Spain and Portugal are the two countries that occupy the Iberian Peninsula. They have many similarities, but also many differences. One question that many ask is: Is it better to live in Spain or in Portugal?
Spain is a very large country, and therefore there is a much larger labor market than in Portugal. It is much easier to develop an economy for 45 million people than for only 10 million. Therefore, the employment opportunities are much greater in Spain.
The size of Spain means that even the cities are far apart. In Portugal, on the other hand, especially on the coast, all the cities are close together and easily accessible.
Portugal has a stronger overall cultural connection to the sea than Spain, which has a longer coastline and is historically a maritime nation, but where there are large areas that have no connection to the sea.
The Portuguese and the Spanish have very different characters. The Portuguese are less noisy and more polite than the Spanish. In a busy restaurant or bar in Spain, the noise can be unbearable; you have to shout to be heard. In Portugal, people are quieter and the tone of voice is softer.
Spaniards are night owls, they love being out on the streets and being outdoors. Although the Portuguese are early risers and prefer to stay at home, they are more family-oriented than the Spanish, who are already very much.
They are also calmer and less inclined to anger than the Spaniards. They have a very gentle character and tend to melancholy, pessimism and saudade, similar to the Galicians, the Spanish region with the greatest cultural affinity with Portugal. It is no coincidence that Portugal calls itself the “son” of Galicia, the region where Galician is spoken, which is the root of Portuguese,
This pessimistic attitude is often counterproductive. Many Portuguese are talented, but often lack the confidence to put their ideas and skills into practice. They look suspiciously at those who think big. Why have expectations when you know things will go wrong?
It is more difficult to make friends with a Portuguese than with a Spaniard. It takes more time to gain their trust. Once you have won it, however, you will remain faithful to the end.
The Portuguese are more introverted, but paradoxically friendlier, and a foreigner who does not speak the language will feel more welcome in Portugal than in Spain.
The Portuguese are also more patriotic because the cultural differences between the various regions are much smaller than in Spain.
Portuguese culture is not better than Spanish culture and Spanish culture is not better than Portuguese culture. They are simply different. With the difference that Portugal is very, very homogeneous. Spain is not. In Portugal there are also regional differences, but they are not as pronounced as in Spain. Catalonia, Andalusia and the Basque regions, for example, are completely different realities.
Spanish is the official language of the country, but there are other regional languages (Catalan, Basque, Galician, etc.). In Barcelona you will hear many people speaking Spanish, but if you go outside Barcelona you will hear most people speaking Catalan. More than 75% of the population of Catalonia speaks Catalan.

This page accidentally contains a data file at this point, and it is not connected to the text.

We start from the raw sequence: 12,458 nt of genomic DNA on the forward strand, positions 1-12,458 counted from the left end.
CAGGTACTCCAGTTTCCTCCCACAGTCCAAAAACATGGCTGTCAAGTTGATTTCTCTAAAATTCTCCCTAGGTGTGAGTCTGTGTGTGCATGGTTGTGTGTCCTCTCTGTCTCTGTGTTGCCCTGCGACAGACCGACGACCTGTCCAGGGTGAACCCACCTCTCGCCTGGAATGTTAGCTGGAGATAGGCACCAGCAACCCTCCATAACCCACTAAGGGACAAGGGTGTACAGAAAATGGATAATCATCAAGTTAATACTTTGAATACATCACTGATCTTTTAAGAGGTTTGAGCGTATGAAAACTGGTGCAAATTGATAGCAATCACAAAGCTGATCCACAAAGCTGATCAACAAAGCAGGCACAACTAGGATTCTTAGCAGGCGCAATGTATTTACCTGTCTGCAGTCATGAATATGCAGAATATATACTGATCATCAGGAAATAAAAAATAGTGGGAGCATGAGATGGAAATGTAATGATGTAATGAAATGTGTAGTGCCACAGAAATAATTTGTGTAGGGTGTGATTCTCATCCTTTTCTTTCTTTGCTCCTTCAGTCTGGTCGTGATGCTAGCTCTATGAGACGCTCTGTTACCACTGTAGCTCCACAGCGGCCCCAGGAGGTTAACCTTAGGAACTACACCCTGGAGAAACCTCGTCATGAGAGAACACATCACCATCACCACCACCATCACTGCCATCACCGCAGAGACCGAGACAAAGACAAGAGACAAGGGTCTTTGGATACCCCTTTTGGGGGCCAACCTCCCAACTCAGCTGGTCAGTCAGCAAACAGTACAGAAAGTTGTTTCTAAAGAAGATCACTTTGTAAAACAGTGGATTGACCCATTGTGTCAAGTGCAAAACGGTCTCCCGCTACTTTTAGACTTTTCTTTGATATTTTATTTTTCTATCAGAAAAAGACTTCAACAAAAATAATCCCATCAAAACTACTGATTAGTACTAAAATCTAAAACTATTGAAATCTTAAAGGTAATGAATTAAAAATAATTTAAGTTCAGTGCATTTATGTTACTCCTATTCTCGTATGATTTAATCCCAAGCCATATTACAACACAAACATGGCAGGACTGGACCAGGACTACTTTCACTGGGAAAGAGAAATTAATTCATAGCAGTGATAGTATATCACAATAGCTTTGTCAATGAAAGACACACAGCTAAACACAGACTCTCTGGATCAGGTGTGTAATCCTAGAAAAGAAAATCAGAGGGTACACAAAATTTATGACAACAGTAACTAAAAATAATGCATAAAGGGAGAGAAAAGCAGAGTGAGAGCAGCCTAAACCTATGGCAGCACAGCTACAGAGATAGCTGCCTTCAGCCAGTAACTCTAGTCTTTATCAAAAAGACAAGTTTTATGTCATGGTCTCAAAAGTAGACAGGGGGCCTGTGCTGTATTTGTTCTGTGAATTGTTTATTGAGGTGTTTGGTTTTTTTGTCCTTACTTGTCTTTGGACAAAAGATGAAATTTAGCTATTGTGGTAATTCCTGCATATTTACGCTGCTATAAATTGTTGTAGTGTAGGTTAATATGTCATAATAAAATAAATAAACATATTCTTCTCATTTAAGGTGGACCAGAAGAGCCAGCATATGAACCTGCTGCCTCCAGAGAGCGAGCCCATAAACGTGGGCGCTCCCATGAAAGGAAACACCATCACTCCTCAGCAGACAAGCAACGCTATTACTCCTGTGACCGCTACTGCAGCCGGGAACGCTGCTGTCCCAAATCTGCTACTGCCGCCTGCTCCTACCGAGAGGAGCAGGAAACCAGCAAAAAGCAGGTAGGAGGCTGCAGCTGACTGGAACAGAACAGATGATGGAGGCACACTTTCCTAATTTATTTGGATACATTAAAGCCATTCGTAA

If you want to study in Catalonia, keep in mind that almost all subjects are taught in Catalan. Also, many companies require knowledge of Catalan as a condition of employment.
Portugal, on the other hand, is practically a monolingual country. There is a smaller language, Mirandés, but it is spoken by only 15,000 people.
The Spanish cost of living is on average higher than the Portuguese: €1,700 in Lisbon is equivalent to €2,000 in purchasing power in Barcelona.
Accommodation is generally more expensive in Spain than in Portugal. However, prices vary from city to city and region to region. In Galicia, for example, prices are not so different from those in Portugal.
In the end, the costs and the quality of life are more or less the same, because it is true that in Spain the prices are higher, but so are the wages.
Portugal has invested heavily in education over the last years and now has a highly skilled workforce. Most Portuguese have an acceptable level of English, and educated people speak it very well. This is not the case in Spain, where knowledge of English is not yet widespread. Moreover, the Portuguese understand Spanish better than the Spanish understand Portuguese.
Spanish cuisine is more varied and interesting. Portuguese cuisine is simpler. But the pastries are better in Portugal.
The infrastructure in Portugal is less developed than in Spain and Spain has a large number of new airports.
Comparing Barcelona with Lisbon, which are about the same size, Barcelona’s metro is clearly superior to Lisbon’s.
In short, they are two countries and two peoples with a lot in common: both are hospitable, familiar and friendly. They are basically two Latino people.
But there are also many differences, and everyone must decide for themselves which of the two countries best suits their goals and lifestyle.
If you want to have all the information about living in Spain, you can read the article: Moving to Spain